A floating restaurant on the River Nile? That's got to be expensive right? Well no. I was very impressed with the prices at the Salah al-Din; almost as impressed as I was with the setting. The Corniche el-Nil is the prestige road of Aswan, a smart thoroughfare lined with banks that follows the bank of the Nile. It is only on this road and its namesake in Luxor that you will find that most un-Egyptian of objects, the traffic light. More amazingly, the drivers obey them! It is on this central stretch of road in Aswan that you will see the entrance to Salah al-Din. The restaurant is built down the bank, with at least two floors. But the real treat is at the bottom, wher...Read More

Member Rating 3 out of 5 on January 17, 2008

Nubian Museum

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Attraction

Nubian Museum Photo, Aswan, Egypt
Quote:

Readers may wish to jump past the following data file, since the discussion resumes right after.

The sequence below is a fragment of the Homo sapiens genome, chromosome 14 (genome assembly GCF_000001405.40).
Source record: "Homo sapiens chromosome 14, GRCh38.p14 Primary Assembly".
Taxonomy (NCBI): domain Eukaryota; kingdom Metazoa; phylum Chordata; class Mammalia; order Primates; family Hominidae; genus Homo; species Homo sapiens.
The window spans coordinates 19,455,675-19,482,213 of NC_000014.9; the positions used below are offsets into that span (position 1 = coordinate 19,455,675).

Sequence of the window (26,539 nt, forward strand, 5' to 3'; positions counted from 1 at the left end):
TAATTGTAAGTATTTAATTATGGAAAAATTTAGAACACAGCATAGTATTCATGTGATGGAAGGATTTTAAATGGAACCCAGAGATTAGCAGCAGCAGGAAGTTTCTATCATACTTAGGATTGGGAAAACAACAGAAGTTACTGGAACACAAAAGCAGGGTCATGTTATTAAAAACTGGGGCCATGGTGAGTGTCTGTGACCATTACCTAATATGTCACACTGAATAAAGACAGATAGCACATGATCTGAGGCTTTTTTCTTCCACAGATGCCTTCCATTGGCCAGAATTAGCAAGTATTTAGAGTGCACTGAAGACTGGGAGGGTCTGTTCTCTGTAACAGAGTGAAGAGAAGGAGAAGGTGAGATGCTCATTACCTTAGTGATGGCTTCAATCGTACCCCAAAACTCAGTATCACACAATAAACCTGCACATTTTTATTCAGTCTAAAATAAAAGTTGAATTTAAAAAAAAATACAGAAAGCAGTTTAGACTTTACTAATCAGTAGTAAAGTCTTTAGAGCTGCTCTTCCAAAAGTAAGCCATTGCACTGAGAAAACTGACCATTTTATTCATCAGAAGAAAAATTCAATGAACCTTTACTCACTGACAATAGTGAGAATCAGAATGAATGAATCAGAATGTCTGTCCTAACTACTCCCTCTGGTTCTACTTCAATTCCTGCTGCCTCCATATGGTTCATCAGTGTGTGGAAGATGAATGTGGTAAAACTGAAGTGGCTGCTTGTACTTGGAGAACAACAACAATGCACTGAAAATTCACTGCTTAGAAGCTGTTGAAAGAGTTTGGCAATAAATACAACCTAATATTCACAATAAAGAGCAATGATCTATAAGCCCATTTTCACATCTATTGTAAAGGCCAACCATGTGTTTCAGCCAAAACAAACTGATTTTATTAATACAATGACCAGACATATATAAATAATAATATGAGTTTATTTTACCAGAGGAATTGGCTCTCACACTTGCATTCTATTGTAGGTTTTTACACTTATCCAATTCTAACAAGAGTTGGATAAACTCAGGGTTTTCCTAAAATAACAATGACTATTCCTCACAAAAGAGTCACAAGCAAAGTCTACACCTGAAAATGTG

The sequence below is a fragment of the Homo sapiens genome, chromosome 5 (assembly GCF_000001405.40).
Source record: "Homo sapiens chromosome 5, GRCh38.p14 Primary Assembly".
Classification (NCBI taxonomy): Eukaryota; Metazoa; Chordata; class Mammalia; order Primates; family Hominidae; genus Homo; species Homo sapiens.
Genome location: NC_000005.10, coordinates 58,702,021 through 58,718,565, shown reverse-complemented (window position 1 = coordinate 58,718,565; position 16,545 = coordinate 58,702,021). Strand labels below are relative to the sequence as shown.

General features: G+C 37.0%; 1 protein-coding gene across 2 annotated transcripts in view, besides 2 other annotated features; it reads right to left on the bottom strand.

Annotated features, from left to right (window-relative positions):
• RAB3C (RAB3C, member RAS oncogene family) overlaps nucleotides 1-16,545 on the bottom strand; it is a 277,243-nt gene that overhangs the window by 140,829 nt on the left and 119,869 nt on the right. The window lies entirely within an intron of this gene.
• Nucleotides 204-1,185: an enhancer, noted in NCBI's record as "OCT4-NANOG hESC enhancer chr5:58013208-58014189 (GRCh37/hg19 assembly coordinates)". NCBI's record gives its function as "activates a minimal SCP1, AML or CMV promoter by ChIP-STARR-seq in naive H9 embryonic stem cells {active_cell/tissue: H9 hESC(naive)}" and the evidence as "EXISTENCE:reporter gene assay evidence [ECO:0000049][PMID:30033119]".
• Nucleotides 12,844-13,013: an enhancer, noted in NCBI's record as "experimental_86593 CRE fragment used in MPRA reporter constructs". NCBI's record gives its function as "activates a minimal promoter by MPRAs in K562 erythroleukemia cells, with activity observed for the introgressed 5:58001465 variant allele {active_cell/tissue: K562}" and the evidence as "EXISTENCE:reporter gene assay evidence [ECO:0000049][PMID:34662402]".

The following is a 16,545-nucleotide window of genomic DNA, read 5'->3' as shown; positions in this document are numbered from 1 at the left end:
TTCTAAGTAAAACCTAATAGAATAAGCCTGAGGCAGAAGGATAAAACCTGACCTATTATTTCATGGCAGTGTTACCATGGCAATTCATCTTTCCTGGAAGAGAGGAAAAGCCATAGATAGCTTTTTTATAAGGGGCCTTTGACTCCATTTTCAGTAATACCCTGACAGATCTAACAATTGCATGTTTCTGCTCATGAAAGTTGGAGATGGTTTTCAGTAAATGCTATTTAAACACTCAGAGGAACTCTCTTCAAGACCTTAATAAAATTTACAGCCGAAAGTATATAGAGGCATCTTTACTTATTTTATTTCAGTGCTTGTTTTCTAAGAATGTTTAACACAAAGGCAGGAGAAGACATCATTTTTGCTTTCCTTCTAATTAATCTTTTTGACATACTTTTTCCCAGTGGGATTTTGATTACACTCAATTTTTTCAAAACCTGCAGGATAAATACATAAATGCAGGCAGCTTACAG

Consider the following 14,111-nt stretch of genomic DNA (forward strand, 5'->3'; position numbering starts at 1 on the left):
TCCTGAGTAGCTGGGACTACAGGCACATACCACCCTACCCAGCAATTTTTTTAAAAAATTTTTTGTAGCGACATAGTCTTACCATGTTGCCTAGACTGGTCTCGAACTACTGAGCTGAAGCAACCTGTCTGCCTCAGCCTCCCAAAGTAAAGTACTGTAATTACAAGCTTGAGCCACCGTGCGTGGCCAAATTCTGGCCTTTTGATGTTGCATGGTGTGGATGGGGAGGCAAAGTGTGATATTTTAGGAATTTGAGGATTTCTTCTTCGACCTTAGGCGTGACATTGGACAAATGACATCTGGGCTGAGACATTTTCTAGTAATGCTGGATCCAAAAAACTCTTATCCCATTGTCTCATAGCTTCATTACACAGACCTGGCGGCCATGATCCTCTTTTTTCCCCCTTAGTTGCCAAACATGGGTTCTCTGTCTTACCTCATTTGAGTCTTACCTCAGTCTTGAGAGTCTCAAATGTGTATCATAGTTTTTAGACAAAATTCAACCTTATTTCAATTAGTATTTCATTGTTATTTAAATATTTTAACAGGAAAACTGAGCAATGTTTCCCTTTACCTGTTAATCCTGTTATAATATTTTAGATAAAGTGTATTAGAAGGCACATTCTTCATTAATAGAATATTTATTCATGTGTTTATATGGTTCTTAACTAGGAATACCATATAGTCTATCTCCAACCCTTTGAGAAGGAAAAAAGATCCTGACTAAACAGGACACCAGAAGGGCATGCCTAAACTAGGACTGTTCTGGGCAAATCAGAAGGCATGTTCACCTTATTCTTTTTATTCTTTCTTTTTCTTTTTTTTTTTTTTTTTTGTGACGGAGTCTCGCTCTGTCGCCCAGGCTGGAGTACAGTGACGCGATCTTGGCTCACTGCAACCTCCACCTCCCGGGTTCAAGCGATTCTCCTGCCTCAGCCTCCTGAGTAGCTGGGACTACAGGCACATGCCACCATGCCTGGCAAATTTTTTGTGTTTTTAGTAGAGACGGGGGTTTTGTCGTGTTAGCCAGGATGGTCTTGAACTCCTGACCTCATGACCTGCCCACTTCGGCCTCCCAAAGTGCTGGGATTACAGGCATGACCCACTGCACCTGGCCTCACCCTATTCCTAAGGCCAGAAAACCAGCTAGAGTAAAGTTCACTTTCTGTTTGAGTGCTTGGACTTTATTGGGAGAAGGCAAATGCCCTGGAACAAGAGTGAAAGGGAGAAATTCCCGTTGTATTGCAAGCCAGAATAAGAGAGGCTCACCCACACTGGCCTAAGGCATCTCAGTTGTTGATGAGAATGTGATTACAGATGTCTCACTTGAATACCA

If only all museums could be like the Nubian Museum. It is a microcosm of Aswan itself - neat, approachable, and displaying itself to best effect. It is also an indispensible guide to understanding Aswan and the relationship between Egypt and its southern neighbour Nubia. First impressions are favourable. It is sited on a rise at the southern tip of town just past the Old Cataract Hotel (E£20 in a taxi, or a thirty-minute walk from the heart of town - I particularly recommend the stroll back in the cool of dusk as the shadows lengthen across the Nile). Opened in 1999 the Museum is a stunning-looking low pink granite building, fusing the most up-to-date techniques with traditional Nubian...Read More